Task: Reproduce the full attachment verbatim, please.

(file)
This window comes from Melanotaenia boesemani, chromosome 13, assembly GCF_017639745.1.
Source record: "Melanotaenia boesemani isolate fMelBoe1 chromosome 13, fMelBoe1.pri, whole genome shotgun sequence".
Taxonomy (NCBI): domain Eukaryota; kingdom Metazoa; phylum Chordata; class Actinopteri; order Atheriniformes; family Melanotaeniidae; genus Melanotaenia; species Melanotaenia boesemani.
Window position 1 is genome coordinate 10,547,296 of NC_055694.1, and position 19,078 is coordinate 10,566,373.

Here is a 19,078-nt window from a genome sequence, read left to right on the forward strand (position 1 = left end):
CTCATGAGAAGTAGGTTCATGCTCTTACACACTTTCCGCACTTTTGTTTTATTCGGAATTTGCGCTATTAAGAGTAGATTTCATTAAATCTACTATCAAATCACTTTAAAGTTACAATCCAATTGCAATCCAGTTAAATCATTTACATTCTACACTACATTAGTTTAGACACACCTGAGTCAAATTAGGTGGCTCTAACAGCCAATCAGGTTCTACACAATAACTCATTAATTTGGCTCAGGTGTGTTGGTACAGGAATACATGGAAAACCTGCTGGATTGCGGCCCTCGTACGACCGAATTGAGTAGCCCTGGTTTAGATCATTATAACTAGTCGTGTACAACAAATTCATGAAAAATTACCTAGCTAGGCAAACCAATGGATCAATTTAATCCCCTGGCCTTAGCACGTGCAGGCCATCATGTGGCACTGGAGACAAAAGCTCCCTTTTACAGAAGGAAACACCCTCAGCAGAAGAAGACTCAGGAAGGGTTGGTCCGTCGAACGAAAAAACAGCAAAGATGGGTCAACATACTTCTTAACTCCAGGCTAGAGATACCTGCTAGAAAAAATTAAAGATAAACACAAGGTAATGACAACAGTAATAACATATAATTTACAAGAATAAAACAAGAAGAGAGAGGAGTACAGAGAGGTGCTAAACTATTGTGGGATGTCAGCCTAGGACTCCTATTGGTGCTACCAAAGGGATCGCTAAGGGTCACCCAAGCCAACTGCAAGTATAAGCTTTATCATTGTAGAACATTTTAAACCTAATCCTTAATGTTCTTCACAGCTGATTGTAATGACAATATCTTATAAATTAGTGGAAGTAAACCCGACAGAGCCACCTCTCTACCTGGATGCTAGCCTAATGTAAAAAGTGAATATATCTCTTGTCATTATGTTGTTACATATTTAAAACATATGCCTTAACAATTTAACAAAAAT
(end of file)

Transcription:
This window comes from Melanotaenia boesemani, chromosome 13, assembly GCF_017639745.1.
Source record: "Melanotaenia boesemani isolate fMelBoe1 chromosome 13, fMelBoe1.pri, whole genome shotgun sequence".
Taxonomy (NCBI): domain Eukaryota; kingdom Metazoa; phylum Chordata; class Actinopteri; order Atheriniformes; family Melanotaeniidae; genus Melanotaenia; species Melanotaenia boesemani.
Window position 1 is genome coordinate 10,547,296 of NC_055694.1, and position 19,078 is coordinate 10,566,373.

Here is a 19,078-nt window from a genome sequence, read left to right on the forward strand (position 1 = left end):
CTCATGAGAAGTAGGTTCATGCTCTTACACACTTTCCGCACTTTTGTTTTATTCGGAATTTGCGCTATTAAGAGTAGATTTCATTAAATCTACTATCAAATCACTTTAAAGTTACAATCCAATTGCAATCCAGTTAAATCATTTACATTCTACACTACATTAGTTTAGACACACCTGAGTCAAATTAGGTGGCTCTAACAGCCAATCAGGTTCTACACAATAACTCATTAATTTGGCTCAGGTGTGTTGGTACAGGAATACATGGAAAACCTGCTGGATTGCGGCCCTCGTACGACCGAATTGAGTAGCCCTGGTTTAGATCATTATAACTAGTCGTGTACAACAAATTCATGAAAAATTACCTAGCTAGGCAAACCAATGGATCAATTTAATCCCCTGGCCTTAGCACGTGCAGGCCATCATGTGGCACTGGAGACAAAAGCTCCCTTTTACAGAAGGAAACACCCTCAGCAGAAGAAGACTCAGGAAGGGTTGGTCCGTCGAACGAAAAAACAGCAAAGATGGGTCAACATACTTCTTAACTCCAGGCTAGAGATACCTGCTAGAAAAAATTAAAGATAAACACAAGGTAATGACAACAGTAATAACATATAATTTACAAGAATAAAACAAGAAGAGAGAGGAGTACAGAGAGGTGCTAAACTATTGTGGGATGTCAGCCTAGGACTCCTATTGGTGCTACCAAAGGGATCGCTAAGGGTCACCCAAGCCAACTGCAAGTATAAGCTTTATCATTGTAGAACATTTTAAACCTAATCCTTAATGTTCTTCACAGCTGATTGTAATGACAATATCTTATAAATTAGTGGAAGTAAACCCGACAGAGCCACCTCTCTACCTGGATGCTAGCCTAATGTAAAAAGTGAATATATCTCTTGTCATTATGTTGTTACATATTTAAAACATATGCCTTAACAATTTAACAAAAAT